When Hong Kong was handed back to China on 1 July 19972, plans had already been afoot that Deutsche Bank should move operations to Australia. Although the timing of the move was a management strategy decision, rather than a political one, it could have proved awkward amongst some of his larger clients, central banks and Chinese government entities. In order to set the record straight and avoid any ill feeling, Jon went to great lengths to visit his clients to explain that it was simply a change in management from a German to an American director who had a focus on Australian gold-mining companies that had motivated the move. This initiative allowed him to maintain many good relations, enabling him to transport and build upon his contacts while sitting in Sydney and working there for the next three years. On reflection, he had mixed feelings about his time in Sydney for “although it was a lovely place to live, it was a terrible place to work because of the time zone. People think it fits in, but it doesn’t, it’s bad in summer and it’s bad in winter. It doesn’t fit in properly with New York. It doesn’t fit in with Europe. That was more of the challenge, I suppose, of Australia itself, but it was a successful time.”

The catalyst for change came in 1999 in response to the United Kingdom Treasury announcement that it proposed to sell off over half of UK gold reserves through Bank of England auctions. This announcement had greatly unsettled the market, because unlike previous discreet sales by other European banks and the proposed sale by the International Monetary Fund, the UK sales were announced in advance. During the International Monetary Fund annual meeting of 1999, behind closed doors, the 11 central banks of nations then participating in the new European currency, plus Sweden, Switzerland and United Kingdom, signed the European Central Gold Agreement (Washington Agreement), which said that gold should remain an important element of global monetary reserves. They agreed to limit sales to no more than 400 tonnes annually over the five years from September 1999 to September 2004.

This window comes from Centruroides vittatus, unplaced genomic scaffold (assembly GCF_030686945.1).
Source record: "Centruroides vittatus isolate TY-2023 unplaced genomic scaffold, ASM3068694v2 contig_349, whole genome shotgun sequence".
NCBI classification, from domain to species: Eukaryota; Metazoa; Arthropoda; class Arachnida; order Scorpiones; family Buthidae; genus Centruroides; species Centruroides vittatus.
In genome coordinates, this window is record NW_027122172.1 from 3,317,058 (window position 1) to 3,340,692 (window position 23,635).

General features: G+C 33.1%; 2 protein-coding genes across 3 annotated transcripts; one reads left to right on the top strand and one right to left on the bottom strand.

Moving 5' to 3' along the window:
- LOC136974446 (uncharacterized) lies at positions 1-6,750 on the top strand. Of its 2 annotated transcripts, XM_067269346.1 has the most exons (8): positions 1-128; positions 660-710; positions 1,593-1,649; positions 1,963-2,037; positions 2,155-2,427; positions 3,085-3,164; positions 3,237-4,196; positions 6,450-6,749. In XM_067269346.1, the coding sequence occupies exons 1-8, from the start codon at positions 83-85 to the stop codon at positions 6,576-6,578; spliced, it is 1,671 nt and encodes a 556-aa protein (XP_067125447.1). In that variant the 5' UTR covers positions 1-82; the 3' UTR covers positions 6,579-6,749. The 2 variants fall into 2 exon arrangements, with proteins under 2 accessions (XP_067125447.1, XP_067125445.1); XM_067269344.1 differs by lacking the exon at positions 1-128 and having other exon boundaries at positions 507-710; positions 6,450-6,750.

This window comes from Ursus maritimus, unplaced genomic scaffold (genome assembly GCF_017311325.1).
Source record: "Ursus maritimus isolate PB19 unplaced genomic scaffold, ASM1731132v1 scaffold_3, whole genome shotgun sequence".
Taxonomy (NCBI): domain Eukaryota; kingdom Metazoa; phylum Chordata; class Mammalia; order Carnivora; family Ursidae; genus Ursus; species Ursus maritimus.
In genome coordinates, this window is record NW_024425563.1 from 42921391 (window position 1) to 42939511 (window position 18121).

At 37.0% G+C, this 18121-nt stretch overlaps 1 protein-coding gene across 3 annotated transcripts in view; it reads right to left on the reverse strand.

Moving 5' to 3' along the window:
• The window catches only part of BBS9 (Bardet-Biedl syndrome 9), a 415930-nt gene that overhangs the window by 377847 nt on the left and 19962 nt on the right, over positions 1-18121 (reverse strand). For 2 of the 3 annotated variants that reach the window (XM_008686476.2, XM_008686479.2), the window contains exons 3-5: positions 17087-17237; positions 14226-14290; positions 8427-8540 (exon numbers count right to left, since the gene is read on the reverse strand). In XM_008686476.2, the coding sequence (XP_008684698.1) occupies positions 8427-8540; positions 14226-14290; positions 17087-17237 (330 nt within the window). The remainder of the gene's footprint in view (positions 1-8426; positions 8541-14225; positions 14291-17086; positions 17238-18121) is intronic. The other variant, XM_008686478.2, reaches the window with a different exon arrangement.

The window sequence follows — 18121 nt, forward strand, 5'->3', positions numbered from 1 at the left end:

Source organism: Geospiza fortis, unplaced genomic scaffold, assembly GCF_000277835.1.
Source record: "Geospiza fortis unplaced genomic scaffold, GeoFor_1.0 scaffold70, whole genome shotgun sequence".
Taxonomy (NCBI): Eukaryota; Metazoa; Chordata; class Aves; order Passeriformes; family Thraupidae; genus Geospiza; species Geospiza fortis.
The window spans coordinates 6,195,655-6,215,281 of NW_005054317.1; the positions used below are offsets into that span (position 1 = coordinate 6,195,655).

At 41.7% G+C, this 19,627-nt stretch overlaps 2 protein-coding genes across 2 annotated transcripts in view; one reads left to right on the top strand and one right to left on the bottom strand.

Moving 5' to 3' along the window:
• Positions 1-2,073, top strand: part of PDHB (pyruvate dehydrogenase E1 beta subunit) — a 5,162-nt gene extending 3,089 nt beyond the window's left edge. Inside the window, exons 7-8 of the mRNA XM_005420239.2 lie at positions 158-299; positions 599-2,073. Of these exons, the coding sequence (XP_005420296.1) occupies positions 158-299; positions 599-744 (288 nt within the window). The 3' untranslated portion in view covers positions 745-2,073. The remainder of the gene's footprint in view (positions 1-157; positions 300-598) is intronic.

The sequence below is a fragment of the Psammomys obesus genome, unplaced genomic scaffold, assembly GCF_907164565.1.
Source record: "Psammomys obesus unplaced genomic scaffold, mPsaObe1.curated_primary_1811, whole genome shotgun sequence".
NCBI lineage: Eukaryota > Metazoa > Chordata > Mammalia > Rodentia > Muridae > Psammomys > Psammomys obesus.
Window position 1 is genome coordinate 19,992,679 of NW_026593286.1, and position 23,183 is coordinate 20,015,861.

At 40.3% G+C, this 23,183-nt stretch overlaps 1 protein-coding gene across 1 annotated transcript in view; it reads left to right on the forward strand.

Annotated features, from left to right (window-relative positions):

The assumption that Deutsche, being German, would have the best relationship with the Bundesbank was a gross miscalculation. Jon’s account of this period in the market explains that “it was anticipated by my bosses at Deutsche Bank that the German Central Bank, the Bundesbank would be a major seller. This had been heavily hinted at…

They were horrified when they realised that JP Morgan had a much better relationship with the central bank.” Realising that this was the case, Jon’s boss flew into a rage, bringing Jon back to troubleshoot as he had already done in Asia.

In August 2000, he attracted him back with the chance to build something new, which he did extremely well, being able to secure a large proportion of the business from the sale of European central banks’ reserves. Jon shared that: